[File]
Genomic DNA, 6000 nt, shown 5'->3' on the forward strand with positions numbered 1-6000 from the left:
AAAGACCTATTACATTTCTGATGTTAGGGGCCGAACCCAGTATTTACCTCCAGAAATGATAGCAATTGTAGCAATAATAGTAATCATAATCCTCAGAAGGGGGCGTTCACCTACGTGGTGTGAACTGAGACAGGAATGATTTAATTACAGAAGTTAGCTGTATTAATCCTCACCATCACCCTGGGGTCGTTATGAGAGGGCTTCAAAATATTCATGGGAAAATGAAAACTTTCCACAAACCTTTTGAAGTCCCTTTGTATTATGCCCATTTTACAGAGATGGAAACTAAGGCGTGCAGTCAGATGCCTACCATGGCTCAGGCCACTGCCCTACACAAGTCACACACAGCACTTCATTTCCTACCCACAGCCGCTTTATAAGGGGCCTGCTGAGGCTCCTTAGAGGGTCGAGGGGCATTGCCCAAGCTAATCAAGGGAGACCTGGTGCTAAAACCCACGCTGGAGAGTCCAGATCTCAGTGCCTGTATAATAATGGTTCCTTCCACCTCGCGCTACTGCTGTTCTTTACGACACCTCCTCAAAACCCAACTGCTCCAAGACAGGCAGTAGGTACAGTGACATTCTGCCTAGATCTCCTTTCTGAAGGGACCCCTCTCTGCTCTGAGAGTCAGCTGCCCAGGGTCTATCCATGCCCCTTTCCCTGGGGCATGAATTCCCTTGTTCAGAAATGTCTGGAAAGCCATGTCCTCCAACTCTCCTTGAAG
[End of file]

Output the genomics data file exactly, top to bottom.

Genomic DNA, 6000 nt, shown 5'->3' on the forward strand with positions numbered 1-6000 from the left:
AAAGACCTATTACATTTCTGATGTTAGGGGCCGAACCCAGTATTTACCTCCAGAAATGATAGCAATTGTAGCAATAATAGTAATCATAATCCTCAGAAGGGGGCGTTCACCTACGTGGTGTGAACTGAGACAGGAATGATTTAATTACAGAAGTTAGCTGTATTAATCCTCACCATCACCCTGGGGTCGTTATGAGAGGGCTTCAAAATATTCATGGGAAAATGAAAACTTTCCACAAACCTTTTGAAGTCCCTTTGTATTATGCCCATTTTACAGAGATGGAAACTAAGGCGTGCAGTCAGATGCCTACCATGGCTCAGGCCACTGCCCTACACAAGTCACACACAGCACTTCATTTCCTACCCACAGCCGCTTTATAAGGGGCCTGCTGAGGCTCCTTAGAGGGTCGAGGGGCATTGCCCAAGCTAATCAAGGGAGACCTGGTGCTAAAACCCACGCTGGAGAGTCCAGATCTCAGTGCCTGTATAATAATGGTTCCTTCCACCTCGCGCTACTGCTGTTCTTTACGACACCTCCTCAAAACCCAACTGCTCCAAGACAGGCAGTAGGTACAGTGACATTCTGCCTAGATCTCCTTTCTGAAGGGACCCCTCTCTGCTCTGAGAGTCAGCTGCCCAGGGTCTATCCATGCCCCTTTCCCTGGGGCATGAATTCCCTTGTTCAGAAATGTCTGGAAAGCCATGTCCTCCAACTCTCCTTGAAG